By and  on July 28, 2009

Backing away from the growing sense of optimism they demonstrated in the spring, Americans pulled The Conference Board’s Consumer Confidence Index to its second consecutive decline in July.


The index retreated to 46.6 this month from a revised 49.3 in June.

Both components of the index fell, with the Present Situation Index declining to 23.4 from 25 in June and the Expectations Index decreasing to 62 from 65.5 last month. This year, the high-water mark of the index was May’s 54.8, its highest level since the 61.4 registered in September, when the economic crisis mushroomed.

“Consumer confidence, which had rebounded strongly in late spring, has faded in the last two months,” said Lynn Franco, director of The Conference Board Consumer Research Center, adding that “more consumers are pessimistic about their income expectations, which does not bode well for spending in the months ahead.”

Franco explained the decline in the Present Situation component was due to a worsening job market, while the downtrend in the Expectations Index was due to a higher proportion of consumers who expected no change in business and labor market conditions.

Despite the dip in confidence, the S&P Retail Index rose 0.6 percent, or 2.16 points, to 349.80 Tuesday, inching back toward its high for the year, 356.17, reached Thursday. The Dow Jones Industrial Average had an off day, slipping 0.1 percent, or 11.79 points, to 9,096.72.

“Weak confidence among U.S. consumers feeds doubts for recovery. The early stages of recovery, however, are not based on strong consumer spending. What is more important is stable consumer trends,” said Stephen Gallagher, economist at Société Générale. “The deterioration in views on employment suggests that the unemployment rate has further to rise.”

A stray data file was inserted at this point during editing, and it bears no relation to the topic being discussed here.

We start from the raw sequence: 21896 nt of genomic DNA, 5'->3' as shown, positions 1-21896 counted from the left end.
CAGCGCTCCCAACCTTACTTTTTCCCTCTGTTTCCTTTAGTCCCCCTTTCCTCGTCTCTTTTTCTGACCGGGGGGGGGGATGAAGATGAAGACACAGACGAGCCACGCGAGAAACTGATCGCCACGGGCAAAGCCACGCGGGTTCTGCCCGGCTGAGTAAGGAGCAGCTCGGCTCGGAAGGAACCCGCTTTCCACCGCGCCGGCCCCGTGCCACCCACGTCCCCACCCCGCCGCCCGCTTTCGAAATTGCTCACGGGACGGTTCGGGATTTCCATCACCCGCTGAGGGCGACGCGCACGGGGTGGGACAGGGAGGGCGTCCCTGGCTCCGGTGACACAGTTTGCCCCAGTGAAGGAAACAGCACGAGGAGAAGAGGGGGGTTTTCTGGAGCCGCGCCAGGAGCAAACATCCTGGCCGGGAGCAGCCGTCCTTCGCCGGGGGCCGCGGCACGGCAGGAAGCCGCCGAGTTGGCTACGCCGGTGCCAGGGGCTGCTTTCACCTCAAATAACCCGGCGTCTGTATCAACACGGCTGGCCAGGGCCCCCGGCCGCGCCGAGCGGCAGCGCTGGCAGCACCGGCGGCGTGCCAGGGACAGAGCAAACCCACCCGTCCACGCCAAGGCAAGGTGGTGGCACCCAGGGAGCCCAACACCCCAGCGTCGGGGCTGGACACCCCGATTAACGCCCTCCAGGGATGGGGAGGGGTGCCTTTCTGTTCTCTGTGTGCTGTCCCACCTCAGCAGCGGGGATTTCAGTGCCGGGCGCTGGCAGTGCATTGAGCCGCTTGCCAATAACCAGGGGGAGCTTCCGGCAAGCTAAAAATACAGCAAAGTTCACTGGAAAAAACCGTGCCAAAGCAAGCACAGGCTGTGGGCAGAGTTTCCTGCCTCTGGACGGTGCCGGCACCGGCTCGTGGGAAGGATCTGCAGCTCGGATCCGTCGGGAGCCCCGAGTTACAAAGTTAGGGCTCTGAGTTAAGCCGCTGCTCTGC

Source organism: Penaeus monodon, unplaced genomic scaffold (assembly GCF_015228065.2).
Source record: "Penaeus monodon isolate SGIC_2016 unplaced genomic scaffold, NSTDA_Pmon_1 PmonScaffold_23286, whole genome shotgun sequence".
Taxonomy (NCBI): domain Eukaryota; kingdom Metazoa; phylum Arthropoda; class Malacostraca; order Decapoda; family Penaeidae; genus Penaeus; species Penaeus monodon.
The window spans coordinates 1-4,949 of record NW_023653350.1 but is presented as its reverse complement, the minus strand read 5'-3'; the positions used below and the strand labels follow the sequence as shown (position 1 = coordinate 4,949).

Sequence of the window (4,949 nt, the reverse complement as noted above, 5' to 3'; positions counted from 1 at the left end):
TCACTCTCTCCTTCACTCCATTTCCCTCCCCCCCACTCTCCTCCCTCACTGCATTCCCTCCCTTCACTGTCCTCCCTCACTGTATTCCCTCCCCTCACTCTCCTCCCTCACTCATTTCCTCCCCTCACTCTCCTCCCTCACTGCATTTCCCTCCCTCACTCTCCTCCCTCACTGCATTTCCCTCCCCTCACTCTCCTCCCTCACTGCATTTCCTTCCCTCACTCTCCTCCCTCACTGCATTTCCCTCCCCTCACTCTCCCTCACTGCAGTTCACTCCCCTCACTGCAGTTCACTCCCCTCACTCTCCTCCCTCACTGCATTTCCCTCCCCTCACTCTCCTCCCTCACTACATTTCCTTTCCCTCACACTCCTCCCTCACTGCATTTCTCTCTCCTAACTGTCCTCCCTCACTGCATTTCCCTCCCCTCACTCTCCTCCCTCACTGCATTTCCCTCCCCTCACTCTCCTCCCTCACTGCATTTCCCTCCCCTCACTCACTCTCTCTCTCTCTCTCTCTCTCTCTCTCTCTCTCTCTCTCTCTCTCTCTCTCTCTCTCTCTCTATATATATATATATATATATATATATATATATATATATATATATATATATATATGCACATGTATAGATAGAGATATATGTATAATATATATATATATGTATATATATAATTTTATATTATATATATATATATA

Gallagher, who noted consumer confidence peaked this year in May, said “limited job opportunities, higher gas prices and the end of President Obama’s honeymoon phase with voters may be behind the recent declines.”

The economist added that the earlier jump in confidence was based on rising expectations. “As those expectations fail to be met by immediate results, consumers may be growing impatient for change,” he concluded.

In July, respondents to the Conference Board’s survey who said jobs are “hard to get” rose to 48.1 percent from 44.8 percent, while those claiming jobs are “plentiful” decreased to 3.6 percent from 4.5 percent.

In addition, the percentage of respondents who expect more jobs in the months ahead decreased to 15 percent from 17.5 percent.

Joining the retail stock advance for the day were The Talbots Inc., up 7.2 percent to $5.22; Saks Inc., 3.2 percent to $5.15, and Limited Brands Inc., 1 percent to $12.47. Among the decliners were American Eagle Outfitters Inc., down 1.5 percent to $14.50; Nordstrom Inc., 1.4 percent to $25.81; Tiffany & Co., 1.2 percent to $28.99, and J. Crew Group, 0.5 percent to $28.39.

Talbots said after the markets closed that Gary Pfeiffer, its independent lead director, had been elected chairman, succeeding Tsutomu Kajita. Pfeiffer, who retired as senior vice president and chief financial officer of DuPont in 2006, joined the retailer’s board in 2004. Kajita, who will continue as a director, is an executive of Aeon Co. Ltd., Talbots’ majority shareholder and a creditor. Trudy Sullivan, president and chief executive officer of Talbots, said the appointment of an independent director as chairman was “in keeping with good corporate governance.”

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